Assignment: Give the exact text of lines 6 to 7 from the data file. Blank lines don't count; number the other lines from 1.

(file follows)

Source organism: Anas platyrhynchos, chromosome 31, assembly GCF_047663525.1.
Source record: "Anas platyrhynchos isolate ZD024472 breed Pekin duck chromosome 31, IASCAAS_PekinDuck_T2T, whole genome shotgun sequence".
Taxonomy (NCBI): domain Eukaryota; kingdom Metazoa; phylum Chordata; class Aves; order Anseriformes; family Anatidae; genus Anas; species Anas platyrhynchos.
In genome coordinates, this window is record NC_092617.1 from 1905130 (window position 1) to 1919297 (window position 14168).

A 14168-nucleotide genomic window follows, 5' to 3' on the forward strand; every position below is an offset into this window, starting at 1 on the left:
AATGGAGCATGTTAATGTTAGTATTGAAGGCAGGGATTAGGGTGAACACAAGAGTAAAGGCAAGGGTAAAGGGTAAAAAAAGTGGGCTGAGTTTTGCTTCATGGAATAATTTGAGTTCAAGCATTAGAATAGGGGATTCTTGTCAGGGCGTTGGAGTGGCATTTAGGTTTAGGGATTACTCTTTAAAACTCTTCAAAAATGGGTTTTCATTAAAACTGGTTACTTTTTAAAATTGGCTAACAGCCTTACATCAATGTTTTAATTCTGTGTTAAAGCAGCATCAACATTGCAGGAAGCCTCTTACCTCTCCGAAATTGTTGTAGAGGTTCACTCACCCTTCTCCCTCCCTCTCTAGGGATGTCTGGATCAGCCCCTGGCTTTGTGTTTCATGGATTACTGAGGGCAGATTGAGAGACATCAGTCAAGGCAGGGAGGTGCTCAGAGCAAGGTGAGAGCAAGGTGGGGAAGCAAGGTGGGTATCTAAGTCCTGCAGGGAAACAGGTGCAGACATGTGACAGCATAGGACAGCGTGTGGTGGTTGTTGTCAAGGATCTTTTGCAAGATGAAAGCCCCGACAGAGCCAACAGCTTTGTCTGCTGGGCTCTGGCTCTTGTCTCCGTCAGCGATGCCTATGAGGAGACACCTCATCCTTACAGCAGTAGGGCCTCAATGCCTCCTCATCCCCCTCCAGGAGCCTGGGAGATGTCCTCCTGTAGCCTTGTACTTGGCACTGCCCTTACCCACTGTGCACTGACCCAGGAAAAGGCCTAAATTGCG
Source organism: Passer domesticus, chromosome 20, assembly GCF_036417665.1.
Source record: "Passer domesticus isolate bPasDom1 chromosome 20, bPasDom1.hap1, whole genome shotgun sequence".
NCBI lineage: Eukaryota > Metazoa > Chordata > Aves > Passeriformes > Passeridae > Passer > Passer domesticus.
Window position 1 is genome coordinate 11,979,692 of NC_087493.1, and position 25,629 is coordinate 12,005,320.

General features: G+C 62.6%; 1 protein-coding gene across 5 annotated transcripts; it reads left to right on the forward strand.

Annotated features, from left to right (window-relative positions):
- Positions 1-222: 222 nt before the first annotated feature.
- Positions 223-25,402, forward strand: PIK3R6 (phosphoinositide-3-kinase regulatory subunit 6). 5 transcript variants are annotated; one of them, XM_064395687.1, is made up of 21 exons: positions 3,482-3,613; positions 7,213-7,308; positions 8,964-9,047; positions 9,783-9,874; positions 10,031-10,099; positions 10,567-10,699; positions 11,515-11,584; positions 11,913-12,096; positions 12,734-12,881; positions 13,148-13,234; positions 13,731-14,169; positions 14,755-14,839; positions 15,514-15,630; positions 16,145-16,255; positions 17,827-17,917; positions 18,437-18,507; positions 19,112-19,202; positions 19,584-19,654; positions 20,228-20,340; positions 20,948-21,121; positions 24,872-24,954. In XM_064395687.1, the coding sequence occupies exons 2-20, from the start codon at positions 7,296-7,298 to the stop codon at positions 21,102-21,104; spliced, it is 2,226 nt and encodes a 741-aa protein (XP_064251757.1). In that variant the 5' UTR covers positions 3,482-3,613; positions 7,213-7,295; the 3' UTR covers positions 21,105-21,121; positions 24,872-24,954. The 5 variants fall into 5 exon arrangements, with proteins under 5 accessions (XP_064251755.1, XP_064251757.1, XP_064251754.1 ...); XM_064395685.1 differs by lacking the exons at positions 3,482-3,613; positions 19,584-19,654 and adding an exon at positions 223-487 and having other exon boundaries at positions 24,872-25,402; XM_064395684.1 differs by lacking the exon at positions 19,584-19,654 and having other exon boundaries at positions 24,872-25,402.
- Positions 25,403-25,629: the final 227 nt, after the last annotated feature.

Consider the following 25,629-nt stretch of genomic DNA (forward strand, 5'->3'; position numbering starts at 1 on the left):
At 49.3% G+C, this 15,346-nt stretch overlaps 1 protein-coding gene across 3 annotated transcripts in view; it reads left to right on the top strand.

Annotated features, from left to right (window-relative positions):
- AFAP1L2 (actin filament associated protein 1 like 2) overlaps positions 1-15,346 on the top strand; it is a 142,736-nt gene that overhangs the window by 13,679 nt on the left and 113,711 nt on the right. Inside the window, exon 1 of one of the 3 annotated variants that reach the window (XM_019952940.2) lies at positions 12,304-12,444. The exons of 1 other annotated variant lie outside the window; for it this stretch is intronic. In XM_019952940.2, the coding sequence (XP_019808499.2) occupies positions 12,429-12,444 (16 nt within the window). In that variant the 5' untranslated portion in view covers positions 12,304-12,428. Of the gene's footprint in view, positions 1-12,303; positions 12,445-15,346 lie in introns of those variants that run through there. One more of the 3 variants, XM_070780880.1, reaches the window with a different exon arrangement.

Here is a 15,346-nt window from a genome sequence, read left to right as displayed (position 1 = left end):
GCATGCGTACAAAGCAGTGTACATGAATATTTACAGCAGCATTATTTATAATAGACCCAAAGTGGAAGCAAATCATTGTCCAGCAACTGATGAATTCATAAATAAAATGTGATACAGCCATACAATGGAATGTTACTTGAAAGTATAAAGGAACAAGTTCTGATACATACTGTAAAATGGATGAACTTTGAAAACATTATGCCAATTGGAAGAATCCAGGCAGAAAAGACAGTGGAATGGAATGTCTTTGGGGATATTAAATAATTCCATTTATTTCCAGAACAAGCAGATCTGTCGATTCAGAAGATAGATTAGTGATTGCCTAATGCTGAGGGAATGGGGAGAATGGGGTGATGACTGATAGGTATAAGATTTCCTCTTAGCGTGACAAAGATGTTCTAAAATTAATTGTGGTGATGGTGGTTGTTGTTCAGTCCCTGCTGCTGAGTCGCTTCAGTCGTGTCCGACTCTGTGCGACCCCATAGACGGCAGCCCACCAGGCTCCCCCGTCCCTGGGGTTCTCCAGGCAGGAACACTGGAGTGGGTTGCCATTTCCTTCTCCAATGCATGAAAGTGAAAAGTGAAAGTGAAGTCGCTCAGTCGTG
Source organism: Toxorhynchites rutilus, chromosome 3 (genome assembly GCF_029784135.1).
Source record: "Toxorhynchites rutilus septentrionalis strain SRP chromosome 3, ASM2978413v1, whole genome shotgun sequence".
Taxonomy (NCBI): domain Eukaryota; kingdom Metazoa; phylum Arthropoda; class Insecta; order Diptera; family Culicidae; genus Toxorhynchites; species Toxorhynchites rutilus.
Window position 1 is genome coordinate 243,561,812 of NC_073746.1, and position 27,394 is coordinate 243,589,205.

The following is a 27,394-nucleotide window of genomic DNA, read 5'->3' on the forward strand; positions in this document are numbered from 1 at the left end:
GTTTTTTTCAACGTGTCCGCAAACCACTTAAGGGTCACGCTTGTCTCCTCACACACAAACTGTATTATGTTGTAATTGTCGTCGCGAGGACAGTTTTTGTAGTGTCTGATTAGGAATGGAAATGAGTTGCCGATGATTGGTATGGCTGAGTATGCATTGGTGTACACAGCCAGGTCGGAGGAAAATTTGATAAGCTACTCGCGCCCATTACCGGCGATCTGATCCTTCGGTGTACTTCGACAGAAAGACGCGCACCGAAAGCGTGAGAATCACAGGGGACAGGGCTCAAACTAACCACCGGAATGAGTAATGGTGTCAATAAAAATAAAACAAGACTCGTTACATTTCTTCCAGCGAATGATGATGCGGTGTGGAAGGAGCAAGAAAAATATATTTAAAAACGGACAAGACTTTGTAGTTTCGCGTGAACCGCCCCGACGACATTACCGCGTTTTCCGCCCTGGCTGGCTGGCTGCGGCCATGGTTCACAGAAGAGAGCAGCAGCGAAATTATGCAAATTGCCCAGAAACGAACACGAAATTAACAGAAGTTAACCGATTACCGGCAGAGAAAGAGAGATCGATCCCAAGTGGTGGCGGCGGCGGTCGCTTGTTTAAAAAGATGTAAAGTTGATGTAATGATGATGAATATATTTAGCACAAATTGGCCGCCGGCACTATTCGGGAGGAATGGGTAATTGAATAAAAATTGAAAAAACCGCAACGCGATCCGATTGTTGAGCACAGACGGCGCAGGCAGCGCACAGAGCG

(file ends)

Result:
AATGGAGCATGTTAATGTTAGTATTGAAGGCAGGGATTAGGGTGAACACAAGAGTAAAGGCAAGGGTAAAGGGTAAAAAAAGTGGGCTGAGTTTTGCTTCATGGAATAATTTGAGTTCAAGCATTAGAATAGGGGATTCTTGTCAGGGCGTTGGAGTGGCATTTAGGTTTAGGGATTACTCTTTAAAACTCTTCAAAAATGGGTTTTCATTAAAACTGGTTACTTTTTAAAATTGGCTAACAGCCTTACATCAATGTTTTAATTCTGTGTTAAAGCAGCATCAACATTGCAGGAAGCCTCTTACCTCTCCGAAATTGTTGTAGAGGTTCACTCACCCTTCTCCCTCCCTCTCTAGGGATGTCTGGATCAGCCCCTGGCTTTGTGTTTCATGGATTACTGAGGGCAGATTGAGAGACATCAGTCAAGGCAGGGAGGTGCTCAGAGCAAGGTGAGAGCAAGGTGGGGAAGCAAGGTGGGTATCTAAGTCCTGCAGGGAAACAGGTGCAGACATGTGACAGCATAGGACAGCGTGTGGTGGTTGTTGTCAAGGATCTTTTGCAAGATGAAAGCCCCGACAGAGCCAACAGCTTTGTCTGCTGGGCTCTGGCTCTTGTCTCCGTCAGCGATGCCTATGAGGAGACACCTCATCCTTACAGCAGTAGGGCCTCAATGCCTCCTCATCCCCCTCCAGGAGCCTGGGAGATGTCCTCCTGTAGCCTTGTACTTGGCACTGCCCTTACCCACTGTGCACTGACCCAGGAAAAGGCCTAAATTGCG
Source organism: Passer domesticus, chromosome 20, assembly GCF_036417665.1.